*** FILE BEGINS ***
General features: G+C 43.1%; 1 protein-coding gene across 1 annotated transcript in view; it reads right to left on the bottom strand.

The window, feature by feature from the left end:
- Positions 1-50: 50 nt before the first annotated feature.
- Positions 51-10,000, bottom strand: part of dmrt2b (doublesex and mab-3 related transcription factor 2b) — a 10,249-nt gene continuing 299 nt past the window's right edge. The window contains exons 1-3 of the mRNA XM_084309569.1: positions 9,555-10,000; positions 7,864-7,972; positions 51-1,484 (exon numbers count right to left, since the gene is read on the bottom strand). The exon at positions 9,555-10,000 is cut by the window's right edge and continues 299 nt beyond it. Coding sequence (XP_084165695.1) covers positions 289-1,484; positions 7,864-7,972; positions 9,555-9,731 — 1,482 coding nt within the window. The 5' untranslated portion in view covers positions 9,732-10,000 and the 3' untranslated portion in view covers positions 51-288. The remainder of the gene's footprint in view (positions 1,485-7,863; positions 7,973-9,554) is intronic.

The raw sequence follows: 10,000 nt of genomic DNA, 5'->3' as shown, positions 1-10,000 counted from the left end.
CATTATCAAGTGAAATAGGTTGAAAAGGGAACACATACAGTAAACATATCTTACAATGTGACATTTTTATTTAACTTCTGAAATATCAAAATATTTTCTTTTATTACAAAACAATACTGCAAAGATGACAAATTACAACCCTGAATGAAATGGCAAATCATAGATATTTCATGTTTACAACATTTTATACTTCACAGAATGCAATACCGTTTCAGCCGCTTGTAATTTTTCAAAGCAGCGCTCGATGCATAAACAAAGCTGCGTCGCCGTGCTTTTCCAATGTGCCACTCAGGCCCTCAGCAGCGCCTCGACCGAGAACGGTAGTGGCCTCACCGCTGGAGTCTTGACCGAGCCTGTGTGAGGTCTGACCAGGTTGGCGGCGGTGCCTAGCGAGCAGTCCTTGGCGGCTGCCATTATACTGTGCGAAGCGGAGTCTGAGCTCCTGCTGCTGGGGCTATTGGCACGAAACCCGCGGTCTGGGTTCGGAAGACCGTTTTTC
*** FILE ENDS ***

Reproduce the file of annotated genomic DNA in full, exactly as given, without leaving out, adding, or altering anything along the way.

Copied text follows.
General features: G+C 43.1%; 1 protein-coding gene across 1 annotated transcript in view; it reads right to left on the bottom strand.

The window, feature by feature from the left end:
- Positions 1-50: 50 nt before the first annotated feature.
- Positions 51-10,000, bottom strand: part of dmrt2b (doublesex and mab-3 related transcription factor 2b) — a 10,249-nt gene continuing 299 nt past the window's right edge. The window contains exons 1-3 of the mRNA XM_084309569.1: positions 9,555-10,000; positions 7,864-7,972; positions 51-1,484 (exon numbers count right to left, since the gene is read on the bottom strand). The exon at positions 9,555-10,000 is cut by the window's right edge and continues 299 nt beyond it. Coding sequence (XP_084165695.1) covers positions 289-1,484; positions 7,864-7,972; positions 9,555-9,731 — 1,482 coding nt within the window. The 5' untranslated portion in view covers positions 9,732-10,000 and the 3' untranslated portion in view covers positions 51-288. The remainder of the gene's footprint in view (positions 1,485-7,863; positions 7,973-9,554) is intronic.

The raw sequence follows: 10,000 nt of genomic DNA, 5'->3' as shown, positions 1-10,000 counted from the left end.
CATTATCAAGTGAAATAGGTTGAAAAGGGAACACATACAGTAAACATATCTTACAATGTGACATTTTTATTTAACTTCTGAAATATCAAAATATTTTCTTTTATTACAAAACAATACTGCAAAGATGACAAATTACAACCCTGAATGAAATGGCAAATCATAGATATTTCATGTTTACAACATTTTATACTTCACAGAATGCAATACCGTTTCAGCCGCTTGTAATTTTTCAAAGCAGCGCTCGATGCATAAACAAAGCTGCGTCGCCGTGCTTTTCCAATGTGCCACTCAGGCCCTCAGCAGCGCCTCGACCGAGAACGGTAGTGGCCTCACCGCTGGAGTCTTGACCGAGCCTGTGTGAGGTCTGACCAGGTTGGCGGCGGTGCCTAGCGAGCAGTCCTTGGCGGCTGCCATTATACTGTGCGAAGCGGAGTCTGAGCTCCTGCTGCTGGGGCTATTGGCACGAAACCCGCGGTCTGGGTTCGGAAGACCGTTTTTC